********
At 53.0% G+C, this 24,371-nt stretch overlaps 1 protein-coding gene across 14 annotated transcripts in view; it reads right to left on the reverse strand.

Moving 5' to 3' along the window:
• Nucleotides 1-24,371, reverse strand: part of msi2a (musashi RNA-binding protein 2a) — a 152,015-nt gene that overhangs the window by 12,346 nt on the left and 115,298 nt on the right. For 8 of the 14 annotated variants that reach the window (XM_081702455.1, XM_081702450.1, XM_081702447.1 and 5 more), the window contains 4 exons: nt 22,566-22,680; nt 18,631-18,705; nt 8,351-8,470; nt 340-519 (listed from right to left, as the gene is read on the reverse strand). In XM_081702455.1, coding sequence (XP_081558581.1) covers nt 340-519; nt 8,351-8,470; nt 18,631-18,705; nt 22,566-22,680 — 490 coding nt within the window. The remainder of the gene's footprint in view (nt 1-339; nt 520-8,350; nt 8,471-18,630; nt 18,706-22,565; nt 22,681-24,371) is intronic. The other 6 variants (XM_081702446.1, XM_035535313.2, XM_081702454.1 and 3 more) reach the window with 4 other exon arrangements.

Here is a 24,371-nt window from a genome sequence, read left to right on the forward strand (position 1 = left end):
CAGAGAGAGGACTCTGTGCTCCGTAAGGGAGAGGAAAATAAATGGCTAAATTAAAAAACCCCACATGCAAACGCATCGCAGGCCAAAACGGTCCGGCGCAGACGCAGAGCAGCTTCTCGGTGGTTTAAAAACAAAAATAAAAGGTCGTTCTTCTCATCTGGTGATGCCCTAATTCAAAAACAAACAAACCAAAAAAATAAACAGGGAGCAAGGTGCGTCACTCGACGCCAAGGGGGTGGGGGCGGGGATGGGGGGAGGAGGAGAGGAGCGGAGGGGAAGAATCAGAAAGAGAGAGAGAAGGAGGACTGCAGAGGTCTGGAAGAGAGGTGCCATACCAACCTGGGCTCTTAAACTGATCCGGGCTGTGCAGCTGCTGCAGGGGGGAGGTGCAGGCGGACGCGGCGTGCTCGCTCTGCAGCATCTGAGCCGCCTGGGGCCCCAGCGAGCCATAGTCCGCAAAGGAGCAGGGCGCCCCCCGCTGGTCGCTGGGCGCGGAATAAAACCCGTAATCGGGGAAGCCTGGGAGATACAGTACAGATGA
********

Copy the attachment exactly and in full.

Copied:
At 53.0% G+C, this 24,371-nt stretch overlaps 1 protein-coding gene across 14 annotated transcripts in view; it reads right to left on the reverse strand.

Moving 5' to 3' along the window:
• Nucleotides 1-24,371, reverse strand: part of msi2a (musashi RNA-binding protein 2a) — a 152,015-nt gene that overhangs the window by 12,346 nt on the left and 115,298 nt on the right. For 8 of the 14 annotated variants that reach the window (XM_081702455.1, XM_081702450.1, XM_081702447.1 and 5 more), the window contains 4 exons: nt 22,566-22,680; nt 18,631-18,705; nt 8,351-8,470; nt 340-519 (listed from right to left, as the gene is read on the reverse strand). In XM_081702455.1, coding sequence (XP_081558581.1) covers nt 340-519; nt 8,351-8,470; nt 18,631-18,705; nt 22,566-22,680 — 490 coding nt within the window. The remainder of the gene's footprint in view (nt 1-339; nt 520-8,350; nt 8,471-18,630; nt 18,706-22,565; nt 22,681-24,371) is intronic. The other 6 variants (XM_081702446.1, XM_035535313.2, XM_081702454.1 and 3 more) reach the window with 4 other exon arrangements.

Here is a 24,371-nt window from a genome sequence, read left to right on the forward strand (position 1 = left end):
CAGAGAGAGGACTCTGTGCTCCGTAAGGGAGAGGAAAATAAATGGCTAAATTAAAAAACCCCACATGCAAACGCATCGCAGGCCAAAACGGTCCGGCGCAGACGCAGAGCAGCTTCTCGGTGGTTTAAAAACAAAAATAAAAGGTCGTTCTTCTCATCTGGTGATGCCCTAATTCAAAAACAAACAAACCAAAAAAATAAACAGGGAGCAAGGTGCGTCACTCGACGCCAAGGGGGTGGGGGCGGGGATGGGGGGAGGAGGAGAGGAGCGGAGGGGAAGAATCAGAAAGAGAGAGAGAAGGAGGACTGCAGAGGTCTGGAAGAGAGGTGCCATACCAACCTGGGCTCTTAAACTGATCCGGGCTGTGCAGCTGCTGCAGGGGGGAGGTGCAGGCGGACGCGGCGTGCTCGCTCTGCAGCATCTGAGCCGCCTGGGGCCCCAGCGAGCCATAGTCCGCAAAGGAGCAGGGCGCCCCCCGCTGGTCGCTGGGCGCGGAATAAAACCCGTAATCGGGGAAGCCTGGGAGATACAGTACAGATGA